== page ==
My Long and Challenging Journey to Diagnosis

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by Jennifer Lynne |

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Getting diagnosed with a bleeding disorder can be difficult. I am somewhat fortunate. At age 10 in 1975, I was diagnosed with multiple bleeding disorders. But that doesn’t mean I didn’t have bumps and challenges along the way. Testing, treatment, and classification of bleeding disorders have changed dramatically since 1975, and my own diagnosis and treatment have changed several times.

Childhood testing and diagnoses

At age 10, surgery to remove my tonsils caused life-threatening hemorrhaging. My pediatrician referred me to a hematologist specializing in bleeding disorders — a remarkable catch. Girls were not “supposed” to be bleeders.

Tests suggested clotting factor deficiencies and a platelet problem. I recall my mom explaining, “Your deep blood doesn’t clot the way it should.” I had no idea what she meant. My mom was in denial, as bleeding disorders didn’t run in my family. We had no idea what to expect. At the time, there was no Google or Facebook groups where we could ask questions.

From 1975 to 1984, my treatment included fresh frozen plasma, cryoprecipitate, and platelets. During that time, I had several teeth pulled and underwent two knee surgeries and a cyst removal, all of which were event-free. The treatment worked. 

The incredible Dr. G

Despite the successful treatment, I still didn’t completely understand my bleeding disorder diagnoses. In 1984, I needed my wisdom teeth pulled, but this oral surgeon wouldn’t touch me until I confirmed which conditions I had. Unfortunately, my childhood records had been lost, my first hematologist had passed away, and my parents couldn’t remember which factors were low, or what the problem with my platelets was.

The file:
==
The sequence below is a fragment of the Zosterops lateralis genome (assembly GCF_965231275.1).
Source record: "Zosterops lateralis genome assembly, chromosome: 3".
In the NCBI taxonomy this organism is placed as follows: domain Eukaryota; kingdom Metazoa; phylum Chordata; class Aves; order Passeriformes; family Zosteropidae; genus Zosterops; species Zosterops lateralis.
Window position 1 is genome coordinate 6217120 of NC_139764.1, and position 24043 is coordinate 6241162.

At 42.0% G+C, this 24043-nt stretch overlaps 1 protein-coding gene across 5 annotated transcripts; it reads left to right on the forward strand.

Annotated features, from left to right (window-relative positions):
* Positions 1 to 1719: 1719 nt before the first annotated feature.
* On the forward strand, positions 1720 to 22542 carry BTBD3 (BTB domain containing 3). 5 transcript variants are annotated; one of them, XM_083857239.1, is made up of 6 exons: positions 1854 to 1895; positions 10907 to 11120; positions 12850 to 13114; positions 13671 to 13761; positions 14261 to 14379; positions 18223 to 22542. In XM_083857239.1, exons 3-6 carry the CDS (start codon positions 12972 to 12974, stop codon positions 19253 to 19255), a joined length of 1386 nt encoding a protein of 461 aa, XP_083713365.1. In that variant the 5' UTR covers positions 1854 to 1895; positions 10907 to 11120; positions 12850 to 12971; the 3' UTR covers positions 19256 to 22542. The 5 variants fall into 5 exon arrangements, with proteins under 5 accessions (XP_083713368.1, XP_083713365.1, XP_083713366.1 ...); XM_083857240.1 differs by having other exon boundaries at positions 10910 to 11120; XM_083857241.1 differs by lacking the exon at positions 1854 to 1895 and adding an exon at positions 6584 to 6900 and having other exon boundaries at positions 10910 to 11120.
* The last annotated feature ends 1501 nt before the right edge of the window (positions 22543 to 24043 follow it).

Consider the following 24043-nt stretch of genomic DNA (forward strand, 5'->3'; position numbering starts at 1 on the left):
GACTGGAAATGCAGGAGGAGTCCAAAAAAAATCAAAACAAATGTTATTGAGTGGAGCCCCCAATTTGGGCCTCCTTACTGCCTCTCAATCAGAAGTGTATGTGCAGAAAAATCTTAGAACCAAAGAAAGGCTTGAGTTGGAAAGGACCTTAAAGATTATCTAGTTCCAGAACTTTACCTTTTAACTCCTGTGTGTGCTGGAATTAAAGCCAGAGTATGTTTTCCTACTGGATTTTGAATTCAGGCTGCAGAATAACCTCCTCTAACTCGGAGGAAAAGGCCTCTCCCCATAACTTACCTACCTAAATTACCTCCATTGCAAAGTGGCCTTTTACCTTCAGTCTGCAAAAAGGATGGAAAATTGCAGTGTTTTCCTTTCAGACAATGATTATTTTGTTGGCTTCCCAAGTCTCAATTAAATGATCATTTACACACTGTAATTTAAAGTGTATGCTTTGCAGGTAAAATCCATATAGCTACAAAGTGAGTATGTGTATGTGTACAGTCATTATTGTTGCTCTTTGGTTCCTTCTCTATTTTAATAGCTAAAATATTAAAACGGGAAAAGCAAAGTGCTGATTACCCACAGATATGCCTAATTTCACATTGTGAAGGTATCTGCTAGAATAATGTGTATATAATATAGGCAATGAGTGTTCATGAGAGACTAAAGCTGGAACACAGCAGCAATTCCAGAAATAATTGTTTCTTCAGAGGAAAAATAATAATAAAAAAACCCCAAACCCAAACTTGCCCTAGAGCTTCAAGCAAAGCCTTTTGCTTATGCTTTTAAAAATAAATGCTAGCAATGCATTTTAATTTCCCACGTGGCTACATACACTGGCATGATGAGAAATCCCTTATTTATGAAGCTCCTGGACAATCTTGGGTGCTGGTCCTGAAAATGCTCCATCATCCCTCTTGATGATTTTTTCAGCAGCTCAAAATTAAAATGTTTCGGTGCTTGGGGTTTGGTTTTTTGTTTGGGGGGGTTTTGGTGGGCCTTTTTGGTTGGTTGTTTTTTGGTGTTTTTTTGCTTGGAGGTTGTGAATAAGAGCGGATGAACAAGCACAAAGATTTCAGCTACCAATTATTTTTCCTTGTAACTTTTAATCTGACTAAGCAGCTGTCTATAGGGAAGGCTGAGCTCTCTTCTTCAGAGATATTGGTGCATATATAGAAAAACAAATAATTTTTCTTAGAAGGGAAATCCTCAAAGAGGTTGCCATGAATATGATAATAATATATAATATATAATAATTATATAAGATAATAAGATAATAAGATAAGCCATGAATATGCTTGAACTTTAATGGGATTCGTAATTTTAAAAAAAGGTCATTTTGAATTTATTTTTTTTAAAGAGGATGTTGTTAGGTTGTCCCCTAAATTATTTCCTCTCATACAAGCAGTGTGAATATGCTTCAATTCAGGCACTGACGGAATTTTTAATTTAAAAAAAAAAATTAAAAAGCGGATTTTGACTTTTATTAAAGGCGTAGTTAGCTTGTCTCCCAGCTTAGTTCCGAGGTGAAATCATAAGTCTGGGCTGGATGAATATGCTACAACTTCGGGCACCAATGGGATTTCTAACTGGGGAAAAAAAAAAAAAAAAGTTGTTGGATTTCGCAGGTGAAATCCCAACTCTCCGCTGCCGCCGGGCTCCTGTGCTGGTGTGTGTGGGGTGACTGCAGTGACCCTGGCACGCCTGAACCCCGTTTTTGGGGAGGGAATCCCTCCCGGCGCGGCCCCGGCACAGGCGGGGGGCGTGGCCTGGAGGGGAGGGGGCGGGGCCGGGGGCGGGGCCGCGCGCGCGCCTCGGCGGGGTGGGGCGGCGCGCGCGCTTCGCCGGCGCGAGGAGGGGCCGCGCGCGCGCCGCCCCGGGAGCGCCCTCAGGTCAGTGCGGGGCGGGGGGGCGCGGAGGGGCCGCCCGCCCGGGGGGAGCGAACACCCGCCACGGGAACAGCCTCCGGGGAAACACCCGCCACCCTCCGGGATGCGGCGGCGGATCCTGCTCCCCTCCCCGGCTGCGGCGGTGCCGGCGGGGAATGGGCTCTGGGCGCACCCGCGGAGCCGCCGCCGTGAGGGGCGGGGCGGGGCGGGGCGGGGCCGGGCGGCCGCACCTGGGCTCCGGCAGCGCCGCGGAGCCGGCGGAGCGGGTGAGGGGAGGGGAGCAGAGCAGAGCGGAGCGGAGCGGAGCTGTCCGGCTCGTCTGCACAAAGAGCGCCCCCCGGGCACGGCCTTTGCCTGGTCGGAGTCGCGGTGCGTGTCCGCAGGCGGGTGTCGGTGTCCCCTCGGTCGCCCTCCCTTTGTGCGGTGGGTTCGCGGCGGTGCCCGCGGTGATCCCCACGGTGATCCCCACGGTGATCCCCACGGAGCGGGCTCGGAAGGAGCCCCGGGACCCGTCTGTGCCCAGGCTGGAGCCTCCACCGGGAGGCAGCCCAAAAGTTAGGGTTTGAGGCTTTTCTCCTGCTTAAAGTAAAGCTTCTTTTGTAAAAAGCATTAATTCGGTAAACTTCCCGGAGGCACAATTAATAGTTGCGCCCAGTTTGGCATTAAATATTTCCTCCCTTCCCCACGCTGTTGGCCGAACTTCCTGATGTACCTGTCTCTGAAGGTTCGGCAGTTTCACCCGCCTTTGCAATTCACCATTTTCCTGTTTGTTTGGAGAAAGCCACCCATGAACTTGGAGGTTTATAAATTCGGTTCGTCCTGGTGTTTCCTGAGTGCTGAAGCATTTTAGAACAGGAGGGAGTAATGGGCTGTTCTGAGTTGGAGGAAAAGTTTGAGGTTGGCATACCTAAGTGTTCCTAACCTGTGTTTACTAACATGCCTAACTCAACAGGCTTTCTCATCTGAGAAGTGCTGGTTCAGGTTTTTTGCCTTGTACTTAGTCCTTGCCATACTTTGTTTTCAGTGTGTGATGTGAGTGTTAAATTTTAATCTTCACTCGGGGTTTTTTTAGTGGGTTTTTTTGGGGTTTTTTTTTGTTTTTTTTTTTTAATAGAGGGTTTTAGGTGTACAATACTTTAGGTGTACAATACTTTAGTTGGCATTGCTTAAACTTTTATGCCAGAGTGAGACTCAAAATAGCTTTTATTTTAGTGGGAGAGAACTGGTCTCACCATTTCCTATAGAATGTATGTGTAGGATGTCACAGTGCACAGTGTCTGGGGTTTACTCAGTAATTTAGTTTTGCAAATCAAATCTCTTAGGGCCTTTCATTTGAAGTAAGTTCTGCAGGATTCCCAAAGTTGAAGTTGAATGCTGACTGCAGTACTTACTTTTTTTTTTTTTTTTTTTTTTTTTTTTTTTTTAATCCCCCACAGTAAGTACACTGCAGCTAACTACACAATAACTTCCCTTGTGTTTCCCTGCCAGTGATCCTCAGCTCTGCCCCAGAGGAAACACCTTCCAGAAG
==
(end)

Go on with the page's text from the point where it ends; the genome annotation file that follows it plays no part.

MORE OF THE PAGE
I decided to visit a hematologist to figure out my exact diagnoses. Dr. G was just beginning her career in hematology at the children’s hospital in Milwaukee, where she saw both children and adults. She was kind and compassionate, and told me she would start from scratch.

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The One Where I Almost Ruined a Vacation

Tests that had been unavailable in 1975 confirmed I had von Willebrand disease (VWD) type 1, a mild bleeding disorder in which the blood does not clot properly.

With VWD, a protein in the blood known as von Willebrand factor (VWF) exists at low levels, or doesn’t work the way it should. Sometimes this causes low factor VIII levels, too. Diagnosing VWD can be challenging, as VWF levels fluctuate. Some people need to be tested three or four times before they are diagnosed. The guidelines for diagnosis and treatment have also changed many times since 1975. They were just updated again in 2021!

Mystery solved, we thought. Following my VWD diagnosis, my new treatment plan included Stimate (desmopressin acetate nasal spray) and DDAVP (desmopressin).